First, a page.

Market segments shift, sometimes quite dramatically. For example, the 39 percent “self-directed” may be in a very different mood for help when the next marketing downturn occurs and/or as life becomes more complicated. Or, as the “delegators” transfer wealth, the recipients of that wealth—millennials and gen Xers—will find the prospect of managing a lot of money more complex and the failure risk more daunting.

Any business seeking growth must commit to establishing as many marketing relationships as possible. Flexibility, when market shifts occur, guides business sustainability.

Planting Seeds for Long-Term Sustainability
An integrated marketing program applies the expensive resources—an adviser’s time—to prospective clients in the decision-making mode; what would right now be the “validators with an adviser” segment. Scalable marketing resources (i.e. low cost per relationship) such as website content, webinars, seminars, educational material and editorial outreach are used to seed the other segments for a later harvest.

Here is a marketing game plan to position an adviser for long-term business success.

Be an Expert Resource. Few “self-directed” investors are wealth planning and investment experts. Instead, these investors search out expertise and, upon acquiring sufficient knowledge, act upon it themselves.

Distribute educational material via the firm’s website, centers of influence, local gatherings and local publications. Tip: A well-designed and written document carries gravitas and promotes itself; consider an advice subscription service.

Price Services for Involvement. Even with a desire for self-sufficiency, there are certain topics too complicated, time consuming and/or important for surface-level learning.

Be willing to engage in short-term projects by offering a one-time consulting fee for complex planning or second opinions; at a minimum, the adviser is able to demonstrate capabilities that can turn into a referral source.

Tip: Illustrate the dollar benefits received not just the project fee in the proposal, and show the ramifications if self-directed execution were to fail (see my blog “Clients Buy Benefits not Features”).

Distribute Advice through Technology. Call it what you want, but technology-delivered advice is happening and the market wants it.

Commit to a robo solution that provides for an adviser’s advice and investment choices in portfolio design (i.e. don’t outsource investment advice, an adviser’s core differentiation). Tip: Minimize business risks by using robo offerings with low breakeven costs.

Listen to the Market and Respond
Sustainable businesses adapt to a market’s dynamics. For high net worth investors, the shared and independent decision-making models are currently the preferred engagement methods. An advisory firm able to generate revenue from these segments—even if it means doing things differently—gains long-term sustainability.

Kirk LouryKirk Loury
Wealth Planning Consulting Inc.
Princeton Junction, New Jersey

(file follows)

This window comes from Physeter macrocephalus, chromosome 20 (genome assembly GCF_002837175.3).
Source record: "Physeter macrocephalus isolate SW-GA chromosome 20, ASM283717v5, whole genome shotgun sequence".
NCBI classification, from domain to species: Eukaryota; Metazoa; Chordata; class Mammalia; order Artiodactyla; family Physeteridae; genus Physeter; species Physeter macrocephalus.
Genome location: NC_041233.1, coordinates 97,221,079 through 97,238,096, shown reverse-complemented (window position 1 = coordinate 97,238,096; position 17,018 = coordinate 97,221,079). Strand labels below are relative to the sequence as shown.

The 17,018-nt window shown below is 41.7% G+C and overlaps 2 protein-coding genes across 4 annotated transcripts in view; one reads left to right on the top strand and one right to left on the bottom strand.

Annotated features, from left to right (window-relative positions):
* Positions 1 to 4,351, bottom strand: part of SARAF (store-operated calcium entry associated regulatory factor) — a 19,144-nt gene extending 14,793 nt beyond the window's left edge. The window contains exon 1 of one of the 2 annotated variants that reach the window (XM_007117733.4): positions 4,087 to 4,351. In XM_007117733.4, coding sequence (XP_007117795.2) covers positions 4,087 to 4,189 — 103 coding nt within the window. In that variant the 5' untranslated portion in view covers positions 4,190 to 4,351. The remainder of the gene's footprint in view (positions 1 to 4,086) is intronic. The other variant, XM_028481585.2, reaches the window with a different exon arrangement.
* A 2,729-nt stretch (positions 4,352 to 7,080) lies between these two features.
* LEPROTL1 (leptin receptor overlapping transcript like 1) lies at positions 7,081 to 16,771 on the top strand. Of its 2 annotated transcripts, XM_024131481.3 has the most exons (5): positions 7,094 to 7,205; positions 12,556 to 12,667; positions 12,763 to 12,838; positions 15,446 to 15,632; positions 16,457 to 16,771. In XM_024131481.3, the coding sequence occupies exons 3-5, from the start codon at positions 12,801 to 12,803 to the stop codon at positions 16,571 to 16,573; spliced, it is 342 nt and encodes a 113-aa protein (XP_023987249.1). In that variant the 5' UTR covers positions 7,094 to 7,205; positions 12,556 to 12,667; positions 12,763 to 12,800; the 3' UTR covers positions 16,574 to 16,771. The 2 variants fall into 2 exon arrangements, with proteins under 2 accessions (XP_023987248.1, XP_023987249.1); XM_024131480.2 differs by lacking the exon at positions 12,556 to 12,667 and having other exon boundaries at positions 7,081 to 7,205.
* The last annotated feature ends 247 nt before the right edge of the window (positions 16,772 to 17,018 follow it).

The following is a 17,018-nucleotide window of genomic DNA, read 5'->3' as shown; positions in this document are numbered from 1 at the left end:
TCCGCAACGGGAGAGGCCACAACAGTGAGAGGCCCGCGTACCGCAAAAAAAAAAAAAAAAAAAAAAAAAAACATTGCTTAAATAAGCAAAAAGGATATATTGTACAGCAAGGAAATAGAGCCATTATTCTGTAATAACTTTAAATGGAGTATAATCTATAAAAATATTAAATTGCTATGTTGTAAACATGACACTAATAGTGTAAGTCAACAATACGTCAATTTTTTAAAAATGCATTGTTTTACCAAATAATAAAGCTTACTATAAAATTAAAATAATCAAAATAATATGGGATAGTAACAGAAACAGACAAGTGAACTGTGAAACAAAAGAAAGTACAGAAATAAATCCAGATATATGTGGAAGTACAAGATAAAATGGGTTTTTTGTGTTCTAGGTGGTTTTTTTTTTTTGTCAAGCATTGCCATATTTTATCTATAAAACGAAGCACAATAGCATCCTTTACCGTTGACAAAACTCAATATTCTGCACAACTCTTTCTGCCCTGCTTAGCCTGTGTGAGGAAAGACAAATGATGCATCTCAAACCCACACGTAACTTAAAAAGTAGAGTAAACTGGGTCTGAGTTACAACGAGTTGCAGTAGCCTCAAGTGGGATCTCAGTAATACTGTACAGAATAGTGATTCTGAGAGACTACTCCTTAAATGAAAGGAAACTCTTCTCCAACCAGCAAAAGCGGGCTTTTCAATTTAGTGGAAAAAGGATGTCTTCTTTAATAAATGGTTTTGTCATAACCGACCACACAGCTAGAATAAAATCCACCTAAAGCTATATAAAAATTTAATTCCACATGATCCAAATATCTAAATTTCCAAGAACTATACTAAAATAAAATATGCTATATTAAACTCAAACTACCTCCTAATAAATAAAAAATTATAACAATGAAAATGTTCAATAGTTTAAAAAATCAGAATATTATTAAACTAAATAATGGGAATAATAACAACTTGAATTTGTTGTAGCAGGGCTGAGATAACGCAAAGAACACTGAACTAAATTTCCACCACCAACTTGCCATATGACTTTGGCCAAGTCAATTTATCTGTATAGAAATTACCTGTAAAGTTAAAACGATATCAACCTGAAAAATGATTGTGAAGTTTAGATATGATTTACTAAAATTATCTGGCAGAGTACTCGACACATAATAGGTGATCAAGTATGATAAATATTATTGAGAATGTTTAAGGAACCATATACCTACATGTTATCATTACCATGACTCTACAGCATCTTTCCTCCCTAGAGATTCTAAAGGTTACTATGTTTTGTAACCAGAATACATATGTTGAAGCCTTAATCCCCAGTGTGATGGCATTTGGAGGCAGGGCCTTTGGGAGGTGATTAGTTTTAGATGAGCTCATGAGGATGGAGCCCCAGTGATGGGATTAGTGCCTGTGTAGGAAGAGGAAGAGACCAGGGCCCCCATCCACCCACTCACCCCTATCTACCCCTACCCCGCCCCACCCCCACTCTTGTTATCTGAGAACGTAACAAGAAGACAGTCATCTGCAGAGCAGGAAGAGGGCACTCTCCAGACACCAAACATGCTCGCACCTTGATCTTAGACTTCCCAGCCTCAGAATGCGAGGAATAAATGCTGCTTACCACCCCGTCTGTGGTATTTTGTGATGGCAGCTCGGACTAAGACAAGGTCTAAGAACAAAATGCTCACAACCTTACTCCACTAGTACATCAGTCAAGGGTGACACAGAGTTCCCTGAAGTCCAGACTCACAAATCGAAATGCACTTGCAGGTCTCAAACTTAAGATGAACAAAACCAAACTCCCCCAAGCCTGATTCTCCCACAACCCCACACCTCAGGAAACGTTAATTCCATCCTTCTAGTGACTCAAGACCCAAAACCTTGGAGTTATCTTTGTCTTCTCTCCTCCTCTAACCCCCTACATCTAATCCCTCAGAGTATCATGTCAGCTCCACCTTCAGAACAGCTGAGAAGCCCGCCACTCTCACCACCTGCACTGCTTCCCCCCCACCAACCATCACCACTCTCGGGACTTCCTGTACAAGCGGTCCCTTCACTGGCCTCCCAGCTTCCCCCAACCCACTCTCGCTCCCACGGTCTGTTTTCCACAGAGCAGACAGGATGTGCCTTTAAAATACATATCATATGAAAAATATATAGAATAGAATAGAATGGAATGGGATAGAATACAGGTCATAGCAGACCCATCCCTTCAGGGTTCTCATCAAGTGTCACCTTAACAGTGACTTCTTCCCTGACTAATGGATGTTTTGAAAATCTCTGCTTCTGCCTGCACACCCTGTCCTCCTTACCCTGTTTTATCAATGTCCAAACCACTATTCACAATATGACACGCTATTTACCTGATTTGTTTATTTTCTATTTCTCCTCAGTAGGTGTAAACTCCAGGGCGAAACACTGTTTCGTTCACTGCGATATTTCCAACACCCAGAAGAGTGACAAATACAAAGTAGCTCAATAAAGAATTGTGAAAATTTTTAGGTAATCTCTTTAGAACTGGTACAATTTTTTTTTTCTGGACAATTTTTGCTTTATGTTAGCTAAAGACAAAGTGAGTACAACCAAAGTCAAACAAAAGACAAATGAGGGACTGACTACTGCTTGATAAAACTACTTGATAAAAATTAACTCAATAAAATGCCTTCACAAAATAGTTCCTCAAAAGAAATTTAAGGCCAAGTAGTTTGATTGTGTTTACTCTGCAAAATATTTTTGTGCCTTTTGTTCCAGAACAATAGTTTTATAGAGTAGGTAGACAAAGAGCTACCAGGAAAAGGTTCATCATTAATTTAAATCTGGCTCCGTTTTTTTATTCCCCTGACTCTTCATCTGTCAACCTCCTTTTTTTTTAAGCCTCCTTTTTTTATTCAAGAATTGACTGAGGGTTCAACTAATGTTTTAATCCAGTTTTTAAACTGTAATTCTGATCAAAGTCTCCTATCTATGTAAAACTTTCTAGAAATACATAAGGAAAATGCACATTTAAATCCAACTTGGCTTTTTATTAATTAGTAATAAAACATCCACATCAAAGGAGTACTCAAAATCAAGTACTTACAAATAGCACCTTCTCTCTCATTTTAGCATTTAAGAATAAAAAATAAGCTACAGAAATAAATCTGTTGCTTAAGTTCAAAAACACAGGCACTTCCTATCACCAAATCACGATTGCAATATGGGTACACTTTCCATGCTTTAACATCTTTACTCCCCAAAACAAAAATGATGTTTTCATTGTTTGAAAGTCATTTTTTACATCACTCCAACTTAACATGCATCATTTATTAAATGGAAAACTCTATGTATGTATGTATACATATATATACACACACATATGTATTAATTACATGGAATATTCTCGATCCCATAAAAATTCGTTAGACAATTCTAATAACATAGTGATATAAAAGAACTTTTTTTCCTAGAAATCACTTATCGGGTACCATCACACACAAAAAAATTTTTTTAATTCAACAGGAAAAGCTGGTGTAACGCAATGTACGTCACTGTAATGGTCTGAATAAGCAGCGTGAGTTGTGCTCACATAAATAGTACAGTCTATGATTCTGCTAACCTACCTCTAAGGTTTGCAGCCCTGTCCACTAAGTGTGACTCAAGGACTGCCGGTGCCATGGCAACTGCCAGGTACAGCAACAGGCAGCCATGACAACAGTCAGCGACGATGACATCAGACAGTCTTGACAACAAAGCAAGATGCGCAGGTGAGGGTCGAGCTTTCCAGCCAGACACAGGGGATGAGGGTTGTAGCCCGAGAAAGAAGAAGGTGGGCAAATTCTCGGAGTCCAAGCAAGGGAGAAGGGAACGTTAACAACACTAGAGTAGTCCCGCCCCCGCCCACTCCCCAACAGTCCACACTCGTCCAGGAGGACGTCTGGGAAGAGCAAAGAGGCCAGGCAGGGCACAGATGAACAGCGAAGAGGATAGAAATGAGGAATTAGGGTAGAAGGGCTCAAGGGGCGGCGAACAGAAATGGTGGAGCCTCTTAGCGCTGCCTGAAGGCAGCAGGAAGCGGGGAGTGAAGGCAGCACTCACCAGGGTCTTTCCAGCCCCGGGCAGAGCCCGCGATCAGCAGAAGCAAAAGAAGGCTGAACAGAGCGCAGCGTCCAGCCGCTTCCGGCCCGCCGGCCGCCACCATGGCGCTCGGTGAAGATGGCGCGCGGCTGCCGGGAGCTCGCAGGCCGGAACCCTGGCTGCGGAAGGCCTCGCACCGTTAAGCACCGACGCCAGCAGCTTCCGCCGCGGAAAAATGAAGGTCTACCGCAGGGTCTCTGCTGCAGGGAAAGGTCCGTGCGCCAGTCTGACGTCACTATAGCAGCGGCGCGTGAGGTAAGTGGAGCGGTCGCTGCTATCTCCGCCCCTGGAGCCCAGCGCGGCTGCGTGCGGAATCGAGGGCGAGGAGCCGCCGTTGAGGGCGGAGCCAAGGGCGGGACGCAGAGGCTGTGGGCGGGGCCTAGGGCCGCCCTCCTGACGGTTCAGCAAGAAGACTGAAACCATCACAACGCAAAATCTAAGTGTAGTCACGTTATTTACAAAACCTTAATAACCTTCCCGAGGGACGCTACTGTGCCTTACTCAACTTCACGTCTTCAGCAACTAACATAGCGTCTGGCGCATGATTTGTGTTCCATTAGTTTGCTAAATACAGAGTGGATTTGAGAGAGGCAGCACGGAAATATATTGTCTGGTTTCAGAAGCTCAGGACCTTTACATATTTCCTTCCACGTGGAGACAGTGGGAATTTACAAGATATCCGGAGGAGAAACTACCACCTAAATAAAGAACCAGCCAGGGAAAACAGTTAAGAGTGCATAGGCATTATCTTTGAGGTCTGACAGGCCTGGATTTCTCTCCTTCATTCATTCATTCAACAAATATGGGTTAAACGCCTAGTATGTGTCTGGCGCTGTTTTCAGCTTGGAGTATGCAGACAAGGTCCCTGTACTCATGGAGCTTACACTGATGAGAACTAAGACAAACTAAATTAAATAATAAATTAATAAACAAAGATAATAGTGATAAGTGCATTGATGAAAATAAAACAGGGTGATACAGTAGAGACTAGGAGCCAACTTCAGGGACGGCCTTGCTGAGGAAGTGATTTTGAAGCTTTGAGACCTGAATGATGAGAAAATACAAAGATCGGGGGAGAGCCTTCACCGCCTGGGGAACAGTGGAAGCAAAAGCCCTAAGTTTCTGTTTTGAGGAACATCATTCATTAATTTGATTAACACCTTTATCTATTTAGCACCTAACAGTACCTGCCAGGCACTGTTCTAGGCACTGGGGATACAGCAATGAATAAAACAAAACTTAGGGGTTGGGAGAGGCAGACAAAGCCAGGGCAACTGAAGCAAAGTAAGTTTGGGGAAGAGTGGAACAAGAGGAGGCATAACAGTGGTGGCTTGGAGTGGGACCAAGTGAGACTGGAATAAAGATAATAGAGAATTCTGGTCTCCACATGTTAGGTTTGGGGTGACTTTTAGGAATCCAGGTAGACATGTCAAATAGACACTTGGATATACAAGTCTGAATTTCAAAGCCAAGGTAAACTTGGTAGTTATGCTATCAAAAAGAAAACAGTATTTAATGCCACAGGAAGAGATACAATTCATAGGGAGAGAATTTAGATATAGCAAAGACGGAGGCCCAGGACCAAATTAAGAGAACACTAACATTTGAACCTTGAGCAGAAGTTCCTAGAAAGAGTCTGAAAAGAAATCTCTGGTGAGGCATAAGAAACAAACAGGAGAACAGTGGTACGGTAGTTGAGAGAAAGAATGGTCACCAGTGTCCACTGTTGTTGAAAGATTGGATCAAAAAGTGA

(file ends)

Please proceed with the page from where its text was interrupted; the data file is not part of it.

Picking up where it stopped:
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What’s Your Referral Conversion Rate?

If you are like most successful advisers, most of your new asset growth comes from referrals, either from existing clients or from your professional network. If you have been building a book of business for more than five years, chances are that a significant portion of your new growth will come from satisfied clients and centers of influence.

What is a Referral Conversion Rate, and Why Does it Matter?
In most cases you will only know of the referrals that actually reach out to you. The reality is that some people are often “on the fence” when it comes to connecting with an adviser to whom they’ve been referred, and may not do it at all. So if you’ve been contacted by ten referrals in the past month, it’s possible that there were several more that never followed up.

Why Are You Missing Out?
According to research conducted by Deloitte Consulting, 73 percent of US respondents report that they conduct online research before making offline decisions. Furthermore, in a report published by PwC, one in three US consumers are influenced by social media in their purchases. At GuideVine, an online platform that provides education about financial planning topics and matches consumers with right-fit financial advisers, we have collected data on thousands of consumers who are looking for financial advisers, and our experience is consistent with much of the industry research: consumers are doing their homework before reaching out to advisers. When it comes to high-end professional services, consumers tend to frequent multiple online sources to form a preliminary opinion as to whether it makes sense to connect with, in this case, the financial adviser.Khalid Usmani 3

Typically, someone looking for an adviser will leverage his personal network for references, maybe receiving two or more names.  The next step is probably a simple Google search to learn more. Based on the results, it’s likely the individual would visit the adviser’s website, view his LinkedIn profile, find press mentions and view any other sites/platforms (e.g., Twitter, Facebook) where the adviser and his firm have a presence.

How can You Ensure Your Referrals Become Prospects?
The key to ensuring that you are well positioned is to have a strong, comprehensive digital footprint that not only informs, but also elicits actions from referrals. Perhaps you have an updated website, but does it have clear calls to action? Is your LinkedIn profile up-to-date? Maybe you created it three years ago – have you checked recently to be sure that the information is still accurate and includes a professional  (current) profile picture? Did you create a verified Google listing for your office so that your location can be easily found using Google Maps? Does the verbiage you use across multiple digital platforms reinforce your brand and your firm’s core principles? While there are a myriad of steps you can take when it comes to building your digital footprint, it is important to get the basics right, so that the referrals that are “on the fence” feel comfortable engaging with you.